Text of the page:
On the Easter Trail
Rabbi Jacob Neusner has observed that “‘Take up your cross and follow me’ is not the same thing as ‘study the Torah that I teach, which I have studied from my master before me.'” The situation is at once simpler than that, whilst being more complicated. Yet, the Rabbi was succinct: Only God can command us, and that the Jew looks for cultural markers to guide the social order, be it the family, the people as Israelites, and for the collective social order.
What is “Take up your cross?” We can find it in Matthew 16: 24. It is prefaced with lessons to his devoted students in the three verses before it. Jesus admitted that he cannot, nor will not, hide away from the religio-political authorities in Jerusalem who wanted to silence him and his teachings. Peter (who’s name at times refers to irritating pebbles in the sandal) attempted to criticize this seemingly imprudent move.
Jesus spent day and night with these fellows and Peter still didn’t understand. There were scores of zealots stirring up trouble against Rome. Jesus wanted no part of it. He would not run away and he would not hide like a criminal. What example would that make? All his lessons would be for nothing. Jesus demonstrated to one and all what he thought about this political wrangling. He would have no part in it. He would go to Jerusalem where his fate would be sealed. But first, he put Peter in his place for trying to compromise the integrity of his Master teacher.
Jesus continued, Ὕπαγε ὀπίσω μου, Σατανᾶ which means “Get behind me Satan.” Satan, in early Hebrew texts, began as שָּׂטָן, an adversary or accuser. The next section deepens this thought: “You are scandalous to me,” with σκάνδαλον a neutral noun refers to both moral and legal offence.
There is a lot more going on here than people suppose when they blythely repeat “Take up your cross.” For Jesus, the path he took did honour to all of his teachings and he did not succumb to shaping himself to what others wanted of him. He taught with words, yes. He also taught through his actions. This was paramount, the very substance of his heart. He taught to the end and beyond.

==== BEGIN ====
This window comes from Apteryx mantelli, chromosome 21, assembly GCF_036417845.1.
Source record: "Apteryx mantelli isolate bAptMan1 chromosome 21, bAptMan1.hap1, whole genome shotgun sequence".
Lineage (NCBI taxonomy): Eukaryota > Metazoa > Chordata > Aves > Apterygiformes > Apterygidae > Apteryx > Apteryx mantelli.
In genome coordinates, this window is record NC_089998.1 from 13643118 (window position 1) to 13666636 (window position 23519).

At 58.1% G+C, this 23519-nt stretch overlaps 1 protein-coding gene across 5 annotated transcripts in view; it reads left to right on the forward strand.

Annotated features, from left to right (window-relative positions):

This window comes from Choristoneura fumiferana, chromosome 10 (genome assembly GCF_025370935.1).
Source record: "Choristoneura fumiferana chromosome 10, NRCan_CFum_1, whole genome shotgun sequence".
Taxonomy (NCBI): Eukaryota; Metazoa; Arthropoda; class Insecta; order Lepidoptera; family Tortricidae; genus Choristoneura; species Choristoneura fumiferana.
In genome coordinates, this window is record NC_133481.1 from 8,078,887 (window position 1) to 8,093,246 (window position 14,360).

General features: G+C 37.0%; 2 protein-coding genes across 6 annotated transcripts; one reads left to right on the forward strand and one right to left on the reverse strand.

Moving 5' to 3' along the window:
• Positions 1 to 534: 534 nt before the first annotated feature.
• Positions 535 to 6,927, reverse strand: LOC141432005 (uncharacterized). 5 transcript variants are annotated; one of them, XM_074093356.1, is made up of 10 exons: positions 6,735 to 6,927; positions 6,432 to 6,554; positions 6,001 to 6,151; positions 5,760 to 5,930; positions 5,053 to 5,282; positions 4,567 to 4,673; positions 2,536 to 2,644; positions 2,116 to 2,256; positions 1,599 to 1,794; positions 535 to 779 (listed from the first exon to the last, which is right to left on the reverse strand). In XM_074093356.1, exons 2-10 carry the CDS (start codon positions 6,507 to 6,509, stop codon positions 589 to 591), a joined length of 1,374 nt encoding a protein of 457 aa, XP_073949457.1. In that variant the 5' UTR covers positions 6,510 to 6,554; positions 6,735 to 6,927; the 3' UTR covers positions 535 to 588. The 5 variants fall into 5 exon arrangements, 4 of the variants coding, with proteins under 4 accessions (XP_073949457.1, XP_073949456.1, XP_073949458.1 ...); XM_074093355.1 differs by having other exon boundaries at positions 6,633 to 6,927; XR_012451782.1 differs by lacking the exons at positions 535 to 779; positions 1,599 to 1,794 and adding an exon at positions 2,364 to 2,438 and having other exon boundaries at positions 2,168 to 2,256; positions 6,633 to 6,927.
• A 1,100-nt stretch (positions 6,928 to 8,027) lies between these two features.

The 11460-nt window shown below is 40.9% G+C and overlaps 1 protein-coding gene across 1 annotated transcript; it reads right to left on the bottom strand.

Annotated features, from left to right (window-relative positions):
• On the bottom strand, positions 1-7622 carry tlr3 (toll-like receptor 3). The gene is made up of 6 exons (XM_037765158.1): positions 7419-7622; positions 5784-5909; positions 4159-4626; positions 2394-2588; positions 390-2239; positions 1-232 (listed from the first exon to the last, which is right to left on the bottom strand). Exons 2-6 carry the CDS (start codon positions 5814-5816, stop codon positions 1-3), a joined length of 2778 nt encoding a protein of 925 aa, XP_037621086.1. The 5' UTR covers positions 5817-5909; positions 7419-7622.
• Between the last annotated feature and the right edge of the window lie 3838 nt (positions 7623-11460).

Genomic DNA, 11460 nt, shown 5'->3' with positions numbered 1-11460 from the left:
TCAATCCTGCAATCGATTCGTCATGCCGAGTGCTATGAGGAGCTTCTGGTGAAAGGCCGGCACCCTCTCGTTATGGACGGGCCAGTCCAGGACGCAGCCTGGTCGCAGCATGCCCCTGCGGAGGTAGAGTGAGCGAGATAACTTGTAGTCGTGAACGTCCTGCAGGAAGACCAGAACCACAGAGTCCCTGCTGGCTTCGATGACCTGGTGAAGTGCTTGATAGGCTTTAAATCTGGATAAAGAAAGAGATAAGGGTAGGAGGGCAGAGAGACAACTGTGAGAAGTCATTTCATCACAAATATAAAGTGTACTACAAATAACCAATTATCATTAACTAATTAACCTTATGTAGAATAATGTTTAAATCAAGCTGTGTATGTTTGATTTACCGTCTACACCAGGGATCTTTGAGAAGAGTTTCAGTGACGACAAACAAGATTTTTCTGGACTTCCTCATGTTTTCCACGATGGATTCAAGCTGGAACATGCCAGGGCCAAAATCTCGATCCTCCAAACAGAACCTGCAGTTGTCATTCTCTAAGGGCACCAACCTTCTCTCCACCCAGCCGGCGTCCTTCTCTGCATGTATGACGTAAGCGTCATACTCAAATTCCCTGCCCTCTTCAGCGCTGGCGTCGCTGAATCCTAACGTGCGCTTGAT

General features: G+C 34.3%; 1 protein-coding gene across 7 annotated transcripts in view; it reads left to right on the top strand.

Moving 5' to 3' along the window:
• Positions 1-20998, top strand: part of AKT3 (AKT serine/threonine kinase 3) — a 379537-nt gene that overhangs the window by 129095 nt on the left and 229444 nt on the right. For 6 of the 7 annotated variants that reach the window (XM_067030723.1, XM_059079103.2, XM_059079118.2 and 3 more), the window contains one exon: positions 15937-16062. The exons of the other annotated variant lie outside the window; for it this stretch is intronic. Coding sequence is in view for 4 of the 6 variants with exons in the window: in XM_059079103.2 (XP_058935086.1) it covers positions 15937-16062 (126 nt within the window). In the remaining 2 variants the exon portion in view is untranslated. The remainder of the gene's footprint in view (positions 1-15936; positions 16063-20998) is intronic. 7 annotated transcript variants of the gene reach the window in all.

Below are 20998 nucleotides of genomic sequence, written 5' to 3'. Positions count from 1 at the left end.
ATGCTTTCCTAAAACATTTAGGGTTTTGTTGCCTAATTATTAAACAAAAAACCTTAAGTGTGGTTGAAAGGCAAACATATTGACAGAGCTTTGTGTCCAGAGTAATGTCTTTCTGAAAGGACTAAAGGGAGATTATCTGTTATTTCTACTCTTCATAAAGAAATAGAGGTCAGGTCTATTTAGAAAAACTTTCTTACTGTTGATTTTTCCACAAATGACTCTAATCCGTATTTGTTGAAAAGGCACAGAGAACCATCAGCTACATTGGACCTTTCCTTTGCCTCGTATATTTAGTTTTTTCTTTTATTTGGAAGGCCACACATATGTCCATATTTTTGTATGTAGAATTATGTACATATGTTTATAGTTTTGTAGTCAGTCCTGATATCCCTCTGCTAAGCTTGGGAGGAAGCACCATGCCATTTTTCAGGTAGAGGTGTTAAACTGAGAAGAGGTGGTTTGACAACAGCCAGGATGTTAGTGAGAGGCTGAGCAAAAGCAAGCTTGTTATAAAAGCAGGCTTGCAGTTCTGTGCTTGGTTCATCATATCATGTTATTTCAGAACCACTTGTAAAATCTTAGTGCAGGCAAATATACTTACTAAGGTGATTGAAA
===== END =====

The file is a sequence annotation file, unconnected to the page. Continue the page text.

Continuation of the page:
Neusner had an apparently different view. “Jesus has chosen with great precision the message he wishes to set forth with regard to the Sabbath…” On the Sabbath day, curtains fall, families come together, families form the community at worship, and in Torah study, within the synagogue. Neusner is concerned with ethics, sacred spaces and a holy time. “a great master is not one who says what is new, but one who says what is true, and the master that I seek is one who speaks to me, who wants to be found by me–so that I, too, may learn what God through the Torah has asked of me.” He wants a list of social order behaviour, a social contract to follow. It is the beginning but not the essence. A transformed heart is difficult to achieve: that is the point of Jesus, and all that he did. Lists falter in comparison.
Jacob Neusner, A Rabbi Talks with Jesus; an intermillennial, interfaith exchange, (N.Y., Doubleday Dell Publishing Group, 1994) 50, 72, 77.